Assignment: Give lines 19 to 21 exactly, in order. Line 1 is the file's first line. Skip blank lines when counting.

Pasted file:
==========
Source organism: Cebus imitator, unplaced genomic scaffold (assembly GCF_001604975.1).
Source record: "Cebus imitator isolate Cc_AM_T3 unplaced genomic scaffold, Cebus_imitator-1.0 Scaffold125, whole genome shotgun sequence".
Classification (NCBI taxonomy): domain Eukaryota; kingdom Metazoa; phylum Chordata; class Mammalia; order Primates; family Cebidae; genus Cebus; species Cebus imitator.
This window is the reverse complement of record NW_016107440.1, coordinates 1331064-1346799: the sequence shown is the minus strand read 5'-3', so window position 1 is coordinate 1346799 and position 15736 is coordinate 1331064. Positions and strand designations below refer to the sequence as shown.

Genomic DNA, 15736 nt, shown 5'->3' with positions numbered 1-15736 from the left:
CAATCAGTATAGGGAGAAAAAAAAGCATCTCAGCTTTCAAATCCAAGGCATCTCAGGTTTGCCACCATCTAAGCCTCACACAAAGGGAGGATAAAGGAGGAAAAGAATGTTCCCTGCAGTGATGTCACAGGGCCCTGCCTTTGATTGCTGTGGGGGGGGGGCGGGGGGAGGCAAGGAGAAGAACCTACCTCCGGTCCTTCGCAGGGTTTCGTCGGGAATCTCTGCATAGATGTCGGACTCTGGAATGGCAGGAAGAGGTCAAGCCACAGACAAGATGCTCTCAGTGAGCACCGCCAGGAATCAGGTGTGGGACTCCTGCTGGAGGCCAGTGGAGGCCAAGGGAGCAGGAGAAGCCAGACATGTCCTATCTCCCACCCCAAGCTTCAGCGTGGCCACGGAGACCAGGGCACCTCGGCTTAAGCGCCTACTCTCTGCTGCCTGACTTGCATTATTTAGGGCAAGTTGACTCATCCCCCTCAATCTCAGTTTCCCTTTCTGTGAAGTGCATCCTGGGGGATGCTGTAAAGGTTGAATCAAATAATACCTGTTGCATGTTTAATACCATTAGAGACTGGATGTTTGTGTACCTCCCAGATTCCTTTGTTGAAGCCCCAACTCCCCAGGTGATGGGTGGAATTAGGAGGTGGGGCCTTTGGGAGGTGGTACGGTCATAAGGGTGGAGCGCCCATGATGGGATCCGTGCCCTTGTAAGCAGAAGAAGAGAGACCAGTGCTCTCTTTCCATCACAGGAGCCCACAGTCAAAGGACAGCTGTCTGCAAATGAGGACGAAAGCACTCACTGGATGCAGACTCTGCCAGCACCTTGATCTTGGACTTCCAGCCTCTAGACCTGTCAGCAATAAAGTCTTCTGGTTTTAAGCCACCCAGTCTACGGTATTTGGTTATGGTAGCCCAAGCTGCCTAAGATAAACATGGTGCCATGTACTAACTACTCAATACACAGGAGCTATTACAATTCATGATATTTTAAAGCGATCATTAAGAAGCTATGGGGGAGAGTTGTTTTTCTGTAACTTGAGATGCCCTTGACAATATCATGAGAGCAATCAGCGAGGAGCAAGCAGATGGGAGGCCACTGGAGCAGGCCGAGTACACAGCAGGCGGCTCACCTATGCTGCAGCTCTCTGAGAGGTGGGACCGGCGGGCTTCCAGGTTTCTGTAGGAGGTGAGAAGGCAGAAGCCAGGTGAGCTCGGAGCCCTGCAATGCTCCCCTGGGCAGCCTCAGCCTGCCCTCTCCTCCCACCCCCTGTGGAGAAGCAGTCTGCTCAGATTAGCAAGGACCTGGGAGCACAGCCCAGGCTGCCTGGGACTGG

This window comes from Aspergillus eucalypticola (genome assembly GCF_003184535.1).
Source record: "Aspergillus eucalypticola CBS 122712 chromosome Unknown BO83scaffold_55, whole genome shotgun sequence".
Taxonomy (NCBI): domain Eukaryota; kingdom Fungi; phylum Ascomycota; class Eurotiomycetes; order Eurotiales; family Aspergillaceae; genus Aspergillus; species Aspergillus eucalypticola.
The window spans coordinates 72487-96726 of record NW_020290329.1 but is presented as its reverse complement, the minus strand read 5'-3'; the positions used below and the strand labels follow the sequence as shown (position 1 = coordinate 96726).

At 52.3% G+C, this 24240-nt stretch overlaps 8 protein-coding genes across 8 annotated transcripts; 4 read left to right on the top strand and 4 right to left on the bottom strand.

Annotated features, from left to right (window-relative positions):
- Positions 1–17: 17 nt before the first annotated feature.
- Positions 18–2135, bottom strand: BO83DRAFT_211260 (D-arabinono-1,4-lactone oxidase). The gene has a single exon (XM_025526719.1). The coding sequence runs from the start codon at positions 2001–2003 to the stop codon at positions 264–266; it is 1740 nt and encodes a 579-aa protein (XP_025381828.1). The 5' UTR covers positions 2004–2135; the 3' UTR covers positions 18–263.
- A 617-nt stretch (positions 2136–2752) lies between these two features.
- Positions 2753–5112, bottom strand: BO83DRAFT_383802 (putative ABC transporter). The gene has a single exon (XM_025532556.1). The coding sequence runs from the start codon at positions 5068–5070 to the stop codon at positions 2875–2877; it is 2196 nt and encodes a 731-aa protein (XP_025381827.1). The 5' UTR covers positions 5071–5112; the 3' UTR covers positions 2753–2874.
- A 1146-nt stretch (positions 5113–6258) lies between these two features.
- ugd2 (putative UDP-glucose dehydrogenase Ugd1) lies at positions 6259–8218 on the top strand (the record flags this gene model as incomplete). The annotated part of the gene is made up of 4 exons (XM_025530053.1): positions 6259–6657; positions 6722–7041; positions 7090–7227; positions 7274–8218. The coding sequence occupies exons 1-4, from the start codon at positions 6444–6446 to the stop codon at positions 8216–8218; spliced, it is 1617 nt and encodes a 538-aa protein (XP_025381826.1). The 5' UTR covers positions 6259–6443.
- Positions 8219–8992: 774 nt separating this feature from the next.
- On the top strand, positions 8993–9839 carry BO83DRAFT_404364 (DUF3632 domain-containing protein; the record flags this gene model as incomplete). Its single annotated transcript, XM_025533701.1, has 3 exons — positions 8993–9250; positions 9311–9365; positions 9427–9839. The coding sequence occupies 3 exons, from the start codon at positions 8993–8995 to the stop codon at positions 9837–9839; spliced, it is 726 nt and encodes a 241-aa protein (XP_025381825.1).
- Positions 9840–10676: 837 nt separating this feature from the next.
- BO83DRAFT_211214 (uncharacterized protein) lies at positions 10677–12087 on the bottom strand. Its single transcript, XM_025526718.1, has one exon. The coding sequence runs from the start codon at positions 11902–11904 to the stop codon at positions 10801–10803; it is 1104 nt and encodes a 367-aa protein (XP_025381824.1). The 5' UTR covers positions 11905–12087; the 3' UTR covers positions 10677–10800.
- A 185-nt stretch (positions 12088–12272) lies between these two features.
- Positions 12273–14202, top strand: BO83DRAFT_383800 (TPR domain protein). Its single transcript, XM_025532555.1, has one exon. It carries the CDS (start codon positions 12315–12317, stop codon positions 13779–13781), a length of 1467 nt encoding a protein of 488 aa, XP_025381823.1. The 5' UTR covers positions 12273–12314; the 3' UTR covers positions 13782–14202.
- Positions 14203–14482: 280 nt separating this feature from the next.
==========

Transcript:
- Positions 8219–8992: 774 nt separating this feature from the next.
- On the top strand, positions 8993–9839 carry BO83DRAFT_404364 (DUF3632 domain-containing protein; the record flags this gene model as incomplete). Its single annotated transcript, XM_025533701.1, has 3 exons — positions 8993–9250; positions 9311–9365; positions 9427–9839. The coding sequence occupies 3 exons, from the start codon at positions 8993–8995 to the stop codon at positions 9837–9839; spliced, it is 726 nt and encodes a 241-aa protein (XP_025381825.1).
- Positions 9840–10676: 837 nt separating this feature from the next.